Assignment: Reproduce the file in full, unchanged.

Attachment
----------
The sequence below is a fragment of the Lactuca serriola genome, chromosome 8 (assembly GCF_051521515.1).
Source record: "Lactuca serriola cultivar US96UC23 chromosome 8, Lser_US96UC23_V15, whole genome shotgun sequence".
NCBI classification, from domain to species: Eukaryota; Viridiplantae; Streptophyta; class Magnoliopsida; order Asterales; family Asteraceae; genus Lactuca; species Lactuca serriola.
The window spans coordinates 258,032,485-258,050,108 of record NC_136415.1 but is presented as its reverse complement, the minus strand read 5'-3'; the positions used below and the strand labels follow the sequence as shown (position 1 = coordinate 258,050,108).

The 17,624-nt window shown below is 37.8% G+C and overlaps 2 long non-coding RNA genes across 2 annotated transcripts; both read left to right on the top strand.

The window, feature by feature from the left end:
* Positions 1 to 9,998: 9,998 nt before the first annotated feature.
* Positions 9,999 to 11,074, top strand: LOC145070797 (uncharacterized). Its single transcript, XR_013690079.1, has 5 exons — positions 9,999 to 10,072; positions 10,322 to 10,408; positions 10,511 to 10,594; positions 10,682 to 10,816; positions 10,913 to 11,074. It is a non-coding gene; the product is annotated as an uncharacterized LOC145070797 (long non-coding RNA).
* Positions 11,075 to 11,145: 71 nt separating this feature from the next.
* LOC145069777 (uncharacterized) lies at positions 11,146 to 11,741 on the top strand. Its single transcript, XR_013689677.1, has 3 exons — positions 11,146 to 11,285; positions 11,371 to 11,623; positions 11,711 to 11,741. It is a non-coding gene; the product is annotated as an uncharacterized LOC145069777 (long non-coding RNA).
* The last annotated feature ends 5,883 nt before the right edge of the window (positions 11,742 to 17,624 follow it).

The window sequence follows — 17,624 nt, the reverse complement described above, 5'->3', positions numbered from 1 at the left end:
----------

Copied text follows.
The sequence below is a fragment of the Lactuca serriola genome, chromosome 8 (assembly GCF_051521515.1).
Source record: "Lactuca serriola cultivar US96UC23 chromosome 8, Lser_US96UC23_V15, whole genome shotgun sequence".
NCBI classification, from domain to species: Eukaryota; Viridiplantae; Streptophyta; class Magnoliopsida; order Asterales; family Asteraceae; genus Lactuca; species Lactuca serriola.
The window spans coordinates 258,032,485-258,050,108 of record NC_136415.1 but is presented as its reverse complement, the minus strand read 5'-3'; the positions used below and the strand labels follow the sequence as shown (position 1 = coordinate 258,050,108).

The 17,624-nt window shown below is 37.8% G+C and overlaps 2 long non-coding RNA genes across 2 annotated transcripts; both read left to right on the top strand.

The window, feature by feature from the left end:
* Positions 1 to 9,998: 9,998 nt before the first annotated feature.
* Positions 9,999 to 11,074, top strand: LOC145070797 (uncharacterized). Its single transcript, XR_013690079.1, has 5 exons — positions 9,999 to 10,072; positions 10,322 to 10,408; positions 10,511 to 10,594; positions 10,682 to 10,816; positions 10,913 to 11,074. It is a non-coding gene; the product is annotated as an uncharacterized LOC145070797 (long non-coding RNA).
* Positions 11,075 to 11,145: 71 nt separating this feature from the next.
* LOC145069777 (uncharacterized) lies at positions 11,146 to 11,741 on the top strand. Its single transcript, XR_013689677.1, has 3 exons — positions 11,146 to 11,285; positions 11,371 to 11,623; positions 11,711 to 11,741. It is a non-coding gene; the product is annotated as an uncharacterized LOC145069777 (long non-coding RNA).
* The last annotated feature ends 5,883 nt before the right edge of the window (positions 11,742 to 17,624 follow it).

The window sequence follows — 17,624 nt, the reverse complement described above, 5'->3', positions numbered from 1 at the left end: